Reminiscent of the succinct storytelling and expressive brushwork of Chris Raschka and Kevin Henkes, this quiet, historical...

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THE WHITE CAT AND THE MONK

A RETELLING OF THE POEM "PANGUR BÁN"

In the ninth century C.E., an anonymous, Irish Benedictine monk penned a poem drawing parallels between the pursuits of his cat and his own work; Bogart’s retelling and Smith’s paintings create an accessible window into this world.

The tale begins wordlessly with watercolor-and-ink compositions framed in sequential panels of varying size. Readers follow the titular feline from a forest into the monastery, where he pads under vaulted ceilings to a row of closed doors. From within one, light leaks out, and a robed man with a long, white beard welcomes his friend: “I, monk and scholar, / share my room // with my white cat, Pangur. / By candle’s light, late into the night / we work, each at a special trade.” The voice is lyrical yet easily understood. As the animal stalks a mouse, the monk studies a manuscript. The illuminated pages he pores over present cryptic, Celtic-inspired designs featuring the picture book’s characters. The palette shifts from shadowy panels with spots of golden light to colorful full bleeds depicting the open volume. Contentment and joy are reflected in text and image as the duo move toward the window; joined by a butterfly, they behold the “light in the darkness.”

Reminiscent of the succinct storytelling and expressive brushwork of Chris Raschka and Kevin Henkes, this quiet, historical gem will charm children and adults alike. (author’s note) (Picture book. 4-7)

Pub Date: March 1, 2016

ISBN: 978-1-55498-780-1

Page Count: 32

Publisher: Groundwood

Review Posted Online: Jan. 9, 2016

Kirkus Reviews Issue: Jan. 15, 2016

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THE WONKY DONKEY

The print version of a knee-slapping cumulative ditty.

In the song, Smith meets a donkey on the road. It is three-legged, and so a “wonky donkey” that, on further examination, has but one eye and so is a “winky wonky donkey” with a taste for country music and therefore a “honky-tonky winky wonky donkey,” and so on to a final characterization as a “spunky hanky-panky cranky stinky-dinky lanky honky-tonky winky wonky donkey.” A free musical recording (of this version, anyway—the author’s website hints at an adults-only version of the song) is available from the publisher and elsewhere online. Even though the book has no included soundtrack, the sly, high-spirited, eye patch–sporting donkey that grins, winks, farts, and clumps its way through the song on a prosthetic metal hoof in Cowley’s informal watercolors supplies comical visual flourishes for the silly wordplay. Look for ready guffaws from young audiences, whether read or sung, though those attuned to disability stereotypes may find themselves wincing instead or as well.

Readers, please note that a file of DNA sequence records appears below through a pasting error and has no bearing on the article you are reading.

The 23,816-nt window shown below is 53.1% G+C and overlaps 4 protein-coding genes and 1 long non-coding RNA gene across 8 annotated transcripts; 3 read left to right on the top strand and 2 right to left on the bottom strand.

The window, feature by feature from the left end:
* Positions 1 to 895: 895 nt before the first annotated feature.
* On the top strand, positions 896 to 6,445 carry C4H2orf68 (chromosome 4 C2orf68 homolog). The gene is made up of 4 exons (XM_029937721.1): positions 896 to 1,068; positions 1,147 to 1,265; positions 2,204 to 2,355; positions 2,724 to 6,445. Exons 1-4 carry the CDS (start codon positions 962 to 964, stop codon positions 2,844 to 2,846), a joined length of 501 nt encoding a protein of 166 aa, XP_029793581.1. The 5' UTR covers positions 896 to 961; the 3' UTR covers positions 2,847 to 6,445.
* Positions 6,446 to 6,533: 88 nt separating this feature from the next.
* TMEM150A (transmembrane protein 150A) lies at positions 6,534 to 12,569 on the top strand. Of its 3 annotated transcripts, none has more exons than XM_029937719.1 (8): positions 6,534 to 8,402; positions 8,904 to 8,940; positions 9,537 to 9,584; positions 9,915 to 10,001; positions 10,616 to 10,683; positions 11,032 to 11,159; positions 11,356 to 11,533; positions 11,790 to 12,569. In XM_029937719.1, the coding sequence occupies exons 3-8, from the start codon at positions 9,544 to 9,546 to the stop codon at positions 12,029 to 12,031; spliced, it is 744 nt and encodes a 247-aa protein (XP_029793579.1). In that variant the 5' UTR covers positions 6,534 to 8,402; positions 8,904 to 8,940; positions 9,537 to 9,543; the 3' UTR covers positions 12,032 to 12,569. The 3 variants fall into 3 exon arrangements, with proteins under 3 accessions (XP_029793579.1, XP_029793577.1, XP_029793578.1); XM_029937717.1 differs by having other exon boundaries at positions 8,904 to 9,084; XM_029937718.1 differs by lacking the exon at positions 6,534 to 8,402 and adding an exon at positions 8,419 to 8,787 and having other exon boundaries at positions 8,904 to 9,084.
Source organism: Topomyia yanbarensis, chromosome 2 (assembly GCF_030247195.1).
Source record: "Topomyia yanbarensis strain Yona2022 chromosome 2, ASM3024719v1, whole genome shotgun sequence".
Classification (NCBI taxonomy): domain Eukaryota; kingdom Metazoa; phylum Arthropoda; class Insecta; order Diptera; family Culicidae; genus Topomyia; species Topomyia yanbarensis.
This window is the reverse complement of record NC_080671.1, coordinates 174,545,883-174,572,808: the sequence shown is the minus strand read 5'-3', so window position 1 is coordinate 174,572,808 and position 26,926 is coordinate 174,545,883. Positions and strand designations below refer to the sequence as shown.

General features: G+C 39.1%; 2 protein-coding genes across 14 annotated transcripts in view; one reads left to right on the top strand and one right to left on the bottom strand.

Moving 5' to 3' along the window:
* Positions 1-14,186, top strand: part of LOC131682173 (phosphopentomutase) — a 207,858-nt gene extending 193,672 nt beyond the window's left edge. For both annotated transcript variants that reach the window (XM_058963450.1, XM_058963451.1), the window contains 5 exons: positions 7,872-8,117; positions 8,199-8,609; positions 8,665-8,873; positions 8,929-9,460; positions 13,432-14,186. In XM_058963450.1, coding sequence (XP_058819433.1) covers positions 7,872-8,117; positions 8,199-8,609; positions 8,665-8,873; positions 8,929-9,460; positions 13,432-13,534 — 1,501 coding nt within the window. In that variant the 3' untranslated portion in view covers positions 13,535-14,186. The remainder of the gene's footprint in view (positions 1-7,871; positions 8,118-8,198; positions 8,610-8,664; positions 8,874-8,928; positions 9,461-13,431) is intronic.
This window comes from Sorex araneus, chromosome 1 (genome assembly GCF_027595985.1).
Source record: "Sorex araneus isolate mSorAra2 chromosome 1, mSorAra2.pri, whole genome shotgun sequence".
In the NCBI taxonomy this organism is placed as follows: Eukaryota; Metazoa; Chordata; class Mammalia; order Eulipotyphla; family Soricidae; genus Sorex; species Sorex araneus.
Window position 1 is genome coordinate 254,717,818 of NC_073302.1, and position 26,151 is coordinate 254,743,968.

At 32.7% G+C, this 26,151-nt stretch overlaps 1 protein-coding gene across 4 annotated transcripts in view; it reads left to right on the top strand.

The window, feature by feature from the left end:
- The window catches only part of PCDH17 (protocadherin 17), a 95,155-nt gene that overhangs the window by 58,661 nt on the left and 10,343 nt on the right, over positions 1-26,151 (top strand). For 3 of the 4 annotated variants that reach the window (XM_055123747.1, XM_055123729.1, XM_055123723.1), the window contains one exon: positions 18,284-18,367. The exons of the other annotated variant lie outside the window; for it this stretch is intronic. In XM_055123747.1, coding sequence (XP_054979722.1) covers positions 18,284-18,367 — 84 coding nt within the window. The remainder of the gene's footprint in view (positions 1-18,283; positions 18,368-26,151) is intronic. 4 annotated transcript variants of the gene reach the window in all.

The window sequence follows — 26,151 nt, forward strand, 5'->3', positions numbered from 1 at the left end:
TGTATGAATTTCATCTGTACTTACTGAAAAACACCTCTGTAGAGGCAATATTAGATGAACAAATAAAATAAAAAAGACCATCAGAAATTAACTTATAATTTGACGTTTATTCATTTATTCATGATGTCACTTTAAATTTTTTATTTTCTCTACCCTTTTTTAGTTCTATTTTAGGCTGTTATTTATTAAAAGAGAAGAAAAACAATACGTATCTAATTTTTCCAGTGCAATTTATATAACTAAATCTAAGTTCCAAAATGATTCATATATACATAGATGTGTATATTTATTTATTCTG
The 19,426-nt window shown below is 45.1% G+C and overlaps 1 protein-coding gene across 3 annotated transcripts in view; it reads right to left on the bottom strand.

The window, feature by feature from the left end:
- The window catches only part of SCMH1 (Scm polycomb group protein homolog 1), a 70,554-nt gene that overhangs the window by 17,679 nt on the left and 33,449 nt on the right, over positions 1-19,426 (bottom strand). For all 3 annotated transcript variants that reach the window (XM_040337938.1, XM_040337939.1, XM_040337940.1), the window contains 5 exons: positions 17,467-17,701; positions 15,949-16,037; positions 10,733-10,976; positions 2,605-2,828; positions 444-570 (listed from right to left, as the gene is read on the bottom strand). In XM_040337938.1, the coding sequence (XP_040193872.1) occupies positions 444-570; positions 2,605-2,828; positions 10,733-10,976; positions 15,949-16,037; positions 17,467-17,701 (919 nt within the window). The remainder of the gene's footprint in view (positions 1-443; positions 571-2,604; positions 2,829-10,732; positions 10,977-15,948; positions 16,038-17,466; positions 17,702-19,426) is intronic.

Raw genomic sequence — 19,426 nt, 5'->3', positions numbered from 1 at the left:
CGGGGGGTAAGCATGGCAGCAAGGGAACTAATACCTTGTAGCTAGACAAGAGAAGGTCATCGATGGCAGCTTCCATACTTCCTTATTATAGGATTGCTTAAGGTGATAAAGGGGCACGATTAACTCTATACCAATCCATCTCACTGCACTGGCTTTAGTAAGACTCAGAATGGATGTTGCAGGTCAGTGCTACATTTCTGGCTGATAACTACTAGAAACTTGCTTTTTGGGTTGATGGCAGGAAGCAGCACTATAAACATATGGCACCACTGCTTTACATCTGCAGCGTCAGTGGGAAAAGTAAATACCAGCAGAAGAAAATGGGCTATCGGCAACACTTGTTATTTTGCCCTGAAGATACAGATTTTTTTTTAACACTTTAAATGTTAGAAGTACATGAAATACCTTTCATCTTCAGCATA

Hee haw. (Picture book. 5-7)

Pub Date: May 1, 2010

ISBN: 978-0-545-26124-1

Page Count: 26

Publisher: Scholastic

Review Posted Online: Dec. 29, 2018

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Serve this superbly designed title to all who relish slightly scary stories.

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CREEPY CARROTS!

Kids know vegetables can be scary, but rarely are edible roots out to get someone. In this whimsical mock-horror tale, carrots nearly frighten the whiskers off Jasper Rabbit, an interloper at Crackenhopper Field.

Jasper loves carrots, especially those “free for the taking.” He pulls some in the morning, yanks out a few in the afternoon, and comes again at night to rip out more. Reynolds builds delicious suspense with succinct language that allows understatements to be fully exploited in Brown’s hilarious illustrations. The cartoon pictures, executed in pencil and then digitally colored, are in various shades of gray and serve as a perfectly gloomy backdrop for the vegetables’ eerie orange on each page. “Jasper couldn’t get enough carrots … / … until they started following him.” The plot intensifies as Jasper not only begins to hear the veggies nearby, but also begins to see them everywhere. Initially, young readers will wonder if this is all a product of Jasper’s imagination. Was it a few snarling carrots or just some bathing items peeking out from behind the shower curtain? The ending truly satisfies both readers and the book’s characters alike. And a lesson on greed goes down like honey instead of a forkful of spinach.

Serve this superbly designed title to all who relish slightly scary stories. (Picture book. 4-7)

Pub Date: Aug. 21, 2012

ISBN: 978-1-4424-0297-3

Page Count: 40

Publisher: Simon & Schuster

Review Posted Online: May 2, 2012

Kirkus Reviews Issue: Aug. 1, 2012

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